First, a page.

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v2.1 Reference

The Body as Anticipatory Sign

Commemorating the Anniversaries of Humanae Vitae and Veritatis Splendor

At least formally, Paul VI's Humanae Vitae merely reaffirmed the Church's perennial teaching. Yet its publication in late July 1968 unleashed a torrent of criticism, perhaps unprecedented in its violence. This response laid bare the profound estrangement of that teaching from modern, liberal culture; it also provoked a fundamental ecclesial crisis. Misunderstanding and resistance to the teaching as a "discrete" norm of traditional sexual ethics could be anticipated. Less predictable perhaps were the fissures that soon emerged in wider and more obviously foundational areas of doctrine, including fundamental moral philosophy and theology, philosophical and theological anthropology, and even sacramental theology and ecclesiology. Granted that the forces in play were larger than the debate over Paul VI's encyclical, the encyclical nevertheless appeared to have propelled them. Why would a seemingly minor part of Christian moral doctrine have such architectonic implications?

Twenty-five years later, St. John Paul II attempted to remediate these fragmenting tendencies in his own landmark encyclical, Veritatis Splendor. John Paul's purpose was to unearth a bedrock of Catholic thought obscured at least in part by the tsunami following Humanae Vitae. He addressed crucial issues in fundamental moral thought, such as the relationship between freedom and truth, conscience and objectivity, moral thought and faith, the body and natural law, and nature and human action. While criticism of Veritatis Splendor was neither as sustained nor as violent as the attack on Humanae Vitae, the passage of time has witnessed attempts to at least profoundly qualify some of its central teachings. Yet in recent times, despite its importance within the canon of John Paul's doctrinal writings, Veritatis Splendor has been largely neglected, even ignored.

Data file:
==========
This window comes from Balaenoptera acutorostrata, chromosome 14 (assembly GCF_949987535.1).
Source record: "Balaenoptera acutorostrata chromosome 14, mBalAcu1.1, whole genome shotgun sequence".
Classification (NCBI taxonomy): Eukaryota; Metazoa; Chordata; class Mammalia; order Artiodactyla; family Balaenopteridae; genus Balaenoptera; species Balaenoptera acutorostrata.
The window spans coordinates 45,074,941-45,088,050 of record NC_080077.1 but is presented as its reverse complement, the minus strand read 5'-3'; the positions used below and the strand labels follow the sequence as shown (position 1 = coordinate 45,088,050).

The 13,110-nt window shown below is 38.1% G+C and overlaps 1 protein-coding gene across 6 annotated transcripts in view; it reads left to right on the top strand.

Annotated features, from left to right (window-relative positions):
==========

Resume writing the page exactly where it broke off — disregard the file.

The fiftieth and twenty-fifth anniversaries of these two great encyclicals in 2018 offered an opportunity to place them in the wider and deeper context. This is the goal of the essays collected in this volume. It seeks to offer a sustained reflection both on the shared ethical and anthropological teachings and missions of these seminal encyclicals and on the reasons why they have met such difficulty in our modern social and ecclesial environment.

About the Author

David S. Crawford is associate professor of Moral Theology and Family Law at Pontifical John Paul II Institute for Studies on Marriage and Family at The Catholic University of America.

9781948195041 : the-body-as-anticipatory-sign-crawford
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March 4, 2022
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